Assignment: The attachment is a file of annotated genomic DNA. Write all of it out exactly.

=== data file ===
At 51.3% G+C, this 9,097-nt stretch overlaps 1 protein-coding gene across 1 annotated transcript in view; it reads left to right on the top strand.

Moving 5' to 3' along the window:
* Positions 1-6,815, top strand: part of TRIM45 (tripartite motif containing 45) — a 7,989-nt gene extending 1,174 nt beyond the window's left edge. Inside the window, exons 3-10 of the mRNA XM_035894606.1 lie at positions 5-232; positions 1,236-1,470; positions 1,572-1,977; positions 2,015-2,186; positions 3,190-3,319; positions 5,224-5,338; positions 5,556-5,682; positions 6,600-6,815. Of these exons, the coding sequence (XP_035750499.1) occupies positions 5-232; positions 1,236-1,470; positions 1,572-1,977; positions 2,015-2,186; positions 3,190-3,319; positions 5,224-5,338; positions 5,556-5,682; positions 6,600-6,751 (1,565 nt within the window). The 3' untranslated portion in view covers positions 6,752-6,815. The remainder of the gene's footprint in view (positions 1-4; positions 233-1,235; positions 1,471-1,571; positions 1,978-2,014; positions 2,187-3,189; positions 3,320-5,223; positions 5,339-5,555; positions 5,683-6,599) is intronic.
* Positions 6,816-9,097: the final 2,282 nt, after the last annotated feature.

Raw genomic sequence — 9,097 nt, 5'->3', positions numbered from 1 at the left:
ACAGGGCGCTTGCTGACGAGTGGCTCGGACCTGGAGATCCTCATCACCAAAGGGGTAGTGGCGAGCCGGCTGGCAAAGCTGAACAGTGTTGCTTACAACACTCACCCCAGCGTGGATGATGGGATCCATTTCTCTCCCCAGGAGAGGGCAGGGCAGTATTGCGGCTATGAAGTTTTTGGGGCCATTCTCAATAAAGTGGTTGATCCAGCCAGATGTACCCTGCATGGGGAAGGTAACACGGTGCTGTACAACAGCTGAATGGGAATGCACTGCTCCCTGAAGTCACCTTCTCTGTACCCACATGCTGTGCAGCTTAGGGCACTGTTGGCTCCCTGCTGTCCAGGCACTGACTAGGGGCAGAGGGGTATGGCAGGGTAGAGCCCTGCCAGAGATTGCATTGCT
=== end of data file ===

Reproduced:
At 51.3% G+C, this 9,097-nt stretch overlaps 1 protein-coding gene across 1 annotated transcript in view; it reads left to right on the top strand.

Moving 5' to 3' along the window:
* Positions 1-6,815, top strand: part of TRIM45 (tripartite motif containing 45) — a 7,989-nt gene extending 1,174 nt beyond the window's left edge. Inside the window, exons 3-10 of the mRNA XM_035894606.1 lie at positions 5-232; positions 1,236-1,470; positions 1,572-1,977; positions 2,015-2,186; positions 3,190-3,319; positions 5,224-5,338; positions 5,556-5,682; positions 6,600-6,815. Of these exons, the coding sequence (XP_035750499.1) occupies positions 5-232; positions 1,236-1,470; positions 1,572-1,977; positions 2,015-2,186; positions 3,190-3,319; positions 5,224-5,338; positions 5,556-5,682; positions 6,600-6,751 (1,565 nt within the window). The 3' untranslated portion in view covers positions 6,752-6,815. The remainder of the gene's footprint in view (positions 1-4; positions 233-1,235; positions 1,471-1,571; positions 1,978-2,014; positions 2,187-3,189; positions 3,320-5,223; positions 5,339-5,555; positions 5,683-6,599) is intronic.
* Positions 6,816-9,097: the final 2,282 nt, after the last annotated feature.

Raw genomic sequence — 9,097 nt, 5'->3', positions numbered from 1 at the left:
ACAGGGCGCTTGCTGACGAGTGGCTCGGACCTGGAGATCCTCATCACCAAAGGGGTAGTGGCGAGCCGGCTGGCAAAGCTGAACAGTGTTGCTTACAACACTCACCCCAGCGTGGATGATGGGATCCATTTCTCTCCCCAGGAGAGGGCAGGGCAGTATTGCGGCTATGAAGTTTTTGGGGCCATTCTCAATAAAGTGGTTGATCCAGCCAGATGTACCCTGCATGGGGAAGGTAACACGGTGCTGTACAACAGCTGAATGGGAATGCACTGCTCCCTGAAGTCACCTTCTCTGTACCCACATGCTGTGCAGCTTAGGGCACTGTTGGCTCCCTGCTGTCCAGGCACTGACTAGGGGCAGAGGGGTATGGCAGGGTAGAGCCCTGCCAGAGATTGCATTGCT